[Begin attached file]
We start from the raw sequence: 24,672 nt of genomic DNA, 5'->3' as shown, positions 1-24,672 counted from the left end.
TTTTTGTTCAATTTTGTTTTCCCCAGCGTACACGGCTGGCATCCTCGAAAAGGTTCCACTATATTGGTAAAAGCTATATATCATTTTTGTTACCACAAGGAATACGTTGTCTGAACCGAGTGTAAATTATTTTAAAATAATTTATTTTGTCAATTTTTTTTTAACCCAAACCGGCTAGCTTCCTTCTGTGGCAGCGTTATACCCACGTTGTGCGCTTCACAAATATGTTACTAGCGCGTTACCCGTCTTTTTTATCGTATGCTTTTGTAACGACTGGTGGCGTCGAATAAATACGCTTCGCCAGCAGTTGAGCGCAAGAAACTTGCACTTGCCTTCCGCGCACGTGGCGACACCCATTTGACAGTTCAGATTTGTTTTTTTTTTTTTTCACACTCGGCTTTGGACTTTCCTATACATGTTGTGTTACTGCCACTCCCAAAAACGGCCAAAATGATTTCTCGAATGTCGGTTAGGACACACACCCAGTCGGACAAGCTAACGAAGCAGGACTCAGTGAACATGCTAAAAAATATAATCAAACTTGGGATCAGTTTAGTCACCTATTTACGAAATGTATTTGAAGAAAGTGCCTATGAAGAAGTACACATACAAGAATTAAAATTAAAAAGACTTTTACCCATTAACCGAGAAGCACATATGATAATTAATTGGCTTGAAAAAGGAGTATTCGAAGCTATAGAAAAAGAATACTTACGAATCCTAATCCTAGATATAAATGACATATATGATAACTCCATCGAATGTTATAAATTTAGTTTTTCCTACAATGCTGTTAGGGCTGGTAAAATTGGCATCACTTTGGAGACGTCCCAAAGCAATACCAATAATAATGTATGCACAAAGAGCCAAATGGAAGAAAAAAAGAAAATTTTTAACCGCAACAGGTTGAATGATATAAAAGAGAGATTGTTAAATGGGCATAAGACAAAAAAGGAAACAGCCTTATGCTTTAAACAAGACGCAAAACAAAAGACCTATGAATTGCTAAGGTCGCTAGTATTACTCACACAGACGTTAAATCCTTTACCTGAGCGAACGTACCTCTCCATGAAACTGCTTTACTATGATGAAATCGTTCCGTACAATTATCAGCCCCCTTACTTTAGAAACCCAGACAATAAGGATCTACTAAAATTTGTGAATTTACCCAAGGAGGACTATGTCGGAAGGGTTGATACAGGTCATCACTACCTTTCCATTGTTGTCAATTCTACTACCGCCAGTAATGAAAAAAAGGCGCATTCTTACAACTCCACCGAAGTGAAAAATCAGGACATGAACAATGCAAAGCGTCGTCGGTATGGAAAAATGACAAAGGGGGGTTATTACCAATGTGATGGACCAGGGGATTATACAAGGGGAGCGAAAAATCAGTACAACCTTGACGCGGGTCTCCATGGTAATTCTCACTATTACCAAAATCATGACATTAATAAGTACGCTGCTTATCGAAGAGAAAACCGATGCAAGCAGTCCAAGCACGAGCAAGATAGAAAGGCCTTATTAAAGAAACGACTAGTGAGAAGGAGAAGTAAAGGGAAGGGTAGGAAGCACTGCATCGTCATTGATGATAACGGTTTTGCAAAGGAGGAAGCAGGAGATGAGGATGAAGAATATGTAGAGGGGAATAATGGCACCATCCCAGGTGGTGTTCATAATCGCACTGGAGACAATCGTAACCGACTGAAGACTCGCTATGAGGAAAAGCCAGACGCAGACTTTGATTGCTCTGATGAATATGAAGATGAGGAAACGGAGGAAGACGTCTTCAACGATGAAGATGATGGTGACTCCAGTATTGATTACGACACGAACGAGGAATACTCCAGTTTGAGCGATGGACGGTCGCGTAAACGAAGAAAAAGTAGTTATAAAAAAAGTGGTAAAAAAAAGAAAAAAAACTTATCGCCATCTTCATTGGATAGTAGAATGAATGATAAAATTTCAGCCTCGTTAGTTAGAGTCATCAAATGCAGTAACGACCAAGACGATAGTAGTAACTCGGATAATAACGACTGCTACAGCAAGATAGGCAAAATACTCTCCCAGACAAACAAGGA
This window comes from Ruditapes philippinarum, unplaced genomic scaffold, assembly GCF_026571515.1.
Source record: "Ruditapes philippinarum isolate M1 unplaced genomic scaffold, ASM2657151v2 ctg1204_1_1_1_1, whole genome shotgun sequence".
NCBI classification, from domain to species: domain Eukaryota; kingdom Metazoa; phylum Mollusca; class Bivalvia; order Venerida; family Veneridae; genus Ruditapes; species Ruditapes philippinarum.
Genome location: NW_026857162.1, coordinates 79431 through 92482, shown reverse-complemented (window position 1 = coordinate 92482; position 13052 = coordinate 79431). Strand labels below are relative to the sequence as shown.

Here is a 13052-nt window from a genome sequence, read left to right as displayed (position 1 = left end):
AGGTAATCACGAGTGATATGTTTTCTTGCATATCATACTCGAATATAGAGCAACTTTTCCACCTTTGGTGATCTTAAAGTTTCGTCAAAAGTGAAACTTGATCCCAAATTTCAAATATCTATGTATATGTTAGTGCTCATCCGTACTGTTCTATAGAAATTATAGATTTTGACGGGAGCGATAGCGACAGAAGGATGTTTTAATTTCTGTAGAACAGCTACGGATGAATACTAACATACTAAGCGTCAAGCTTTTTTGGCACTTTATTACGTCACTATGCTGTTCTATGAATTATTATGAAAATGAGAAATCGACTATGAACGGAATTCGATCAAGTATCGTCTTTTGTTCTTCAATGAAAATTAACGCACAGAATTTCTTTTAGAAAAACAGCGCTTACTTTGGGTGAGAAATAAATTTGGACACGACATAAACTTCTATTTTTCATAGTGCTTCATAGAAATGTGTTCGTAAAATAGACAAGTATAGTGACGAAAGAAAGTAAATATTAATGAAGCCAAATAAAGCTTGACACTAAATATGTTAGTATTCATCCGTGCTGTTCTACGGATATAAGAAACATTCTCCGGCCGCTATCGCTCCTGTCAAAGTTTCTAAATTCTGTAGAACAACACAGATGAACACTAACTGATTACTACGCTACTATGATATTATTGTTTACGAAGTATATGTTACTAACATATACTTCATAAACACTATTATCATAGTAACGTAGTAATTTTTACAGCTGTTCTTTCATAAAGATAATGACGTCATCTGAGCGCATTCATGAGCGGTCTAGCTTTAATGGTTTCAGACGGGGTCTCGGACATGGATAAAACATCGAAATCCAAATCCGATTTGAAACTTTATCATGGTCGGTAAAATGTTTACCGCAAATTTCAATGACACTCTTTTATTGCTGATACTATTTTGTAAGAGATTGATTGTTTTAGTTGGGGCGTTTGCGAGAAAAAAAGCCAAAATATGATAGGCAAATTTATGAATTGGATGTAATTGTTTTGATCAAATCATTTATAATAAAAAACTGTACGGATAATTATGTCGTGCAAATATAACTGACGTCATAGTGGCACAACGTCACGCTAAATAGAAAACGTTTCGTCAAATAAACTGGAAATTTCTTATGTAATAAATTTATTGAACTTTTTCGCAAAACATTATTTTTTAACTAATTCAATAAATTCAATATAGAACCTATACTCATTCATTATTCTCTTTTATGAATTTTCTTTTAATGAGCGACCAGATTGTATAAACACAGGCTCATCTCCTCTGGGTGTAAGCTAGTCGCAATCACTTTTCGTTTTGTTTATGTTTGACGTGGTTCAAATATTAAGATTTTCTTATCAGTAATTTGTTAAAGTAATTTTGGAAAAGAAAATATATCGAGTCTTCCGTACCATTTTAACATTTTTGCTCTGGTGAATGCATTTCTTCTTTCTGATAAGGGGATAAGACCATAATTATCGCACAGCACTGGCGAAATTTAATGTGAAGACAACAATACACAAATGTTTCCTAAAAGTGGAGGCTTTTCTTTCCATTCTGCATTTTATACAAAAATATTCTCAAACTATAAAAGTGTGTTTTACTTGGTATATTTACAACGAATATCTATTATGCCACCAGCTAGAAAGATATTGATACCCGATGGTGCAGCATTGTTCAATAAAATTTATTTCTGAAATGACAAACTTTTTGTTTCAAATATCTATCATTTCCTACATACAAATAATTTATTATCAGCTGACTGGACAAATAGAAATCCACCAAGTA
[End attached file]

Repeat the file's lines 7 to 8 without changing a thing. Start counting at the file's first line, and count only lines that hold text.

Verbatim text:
Here is a 13052-nt window from a genome sequence, read left to right as displayed (position 1 = left end):
AGGTAATCACGAGTGATATGTTTTCTTGCATATCATACTCGAATATAGAGCAACTTTTCCACCTTTGGTGATCTTAAAGTTTCGTCAAAAGTGAAACTTGATCCCAAATTTCAAATATCTATGTATATGTTAGTGCTCATCCGTACTGTTCTATAGAAATTATAGATTTTGACGGGAGCGATAGCGACAGAAGGATGTTTTAATTTCTGTAGAACAGCTACGGATGAATACTAACATACTAAGCGTCAAGCTTTTTTGGCACTTTATTACGTCACTATGCTGTTCTATGAATTATTATGAAAATGAGAAATCGACTATGAACGGAATTCGATCAAGTATCGTCTTTTGTTCTTCAATGAAAATTAACGCACAGAATTTCTTTTAGAAAAACAGCGCTTACTTTGGGTGAGAAATAAATTTGGACACGACATAAACTTCTATTTTTCATAGTGCTTCATAGAAATGTGTTCGTAAAATAGACAAGTATAGTGACGAAAGAAAGTAAATATTAATGAAGCCAAATAAAGCTTGACACTAAATATGTTAGTATTCATCCGTGCTGTTCTACGGATATAAGAAACATTCTCCGGCCGCTATCGCTCCTGTCAAAGTTTCTAAATTCTGTAGAACAACACAGATGAACACTAACTGATTACTACGCTACTATGATATTATTGTTTACGAAGTATATGTTACTAACATATACTTCATAAACACTATTATCATAGTAACGTAGTAATTTTTACAGCTGTTCTTTCATAAAGATAATGACGTCATCTGAGCGCATTCATGAGCGGTCTAGCTTTAATGGTTTCAGACGGGGTCTCGGACATGGATAAAACATCGAAATCCAAATCCGATTTGAAACTTTATCATGGTCGGTAAAATGTTTACCGCAAATTTCAATGACACTCTTTTATTGCTGATACTATTTTGTAAGAGATTGATTGTTTTAGTTGGGGCGTTTGCGAGAAAAAAAGCCAAAATATGATAGGCAAATTTATGAATTGGATGTAATTGTTTTGATCAAATCATTTATAATAAAAAACTGTACGGATAATTATGTCGTGCAAATATAACTGACGTCATAGTGGCACAACGTCACGCTAAATAGAAAACGTTTCGTCAAATAAACTGGAAATTTCTTATGTAATAAATTTATTGAACTTTTTCGCAAAACATTATTTTTTAACTAATTCAATAAATTCAATATAGAACCTATACTCATTCATTATTCTCTTTTATGAATTTTCTTTTAATGAGCGACCAGATTGTATAAACACAGGCTCATCTCCTCTGGGTGTAAGCTAGTCGCAATCACTTTTCGTTTTGTTTATGTTTGACGTGGTTCAAATATTAAGATTTTCTTATCAGTAATTTGTTAAAGTAATTTTGGAAAAGAAAATATATCGAGTCTTCCGTACCATTTTAACATTTTTGCTCTGGTGAATGCATTTCTTCTTTCTGATAAGGGGATAAGACCATAATTATCGCACAGCACTGGCGAAATTTAATGTGAAGACAACAATACACAAATGTTTCCTAAAAGTGGAGGCTTTTCTTTCCATTCTGCATTTTATACAAAAATATTCTCAAACTATAAAAGTGTGTTTTACTTGGTATATTTACAACGAATATCTATTATGCCACCAGCTAGAAAGATATTGATACCCGATGGTGCAGCATTGTTCAATAAAATTTATTTCTGAAATGACAAACTTTTTGTTTCAAATATCTATCATTTCCTACATACAAATAATTTATTATCAGCTGACTGGACAAATAGAAATCCACCAAGTA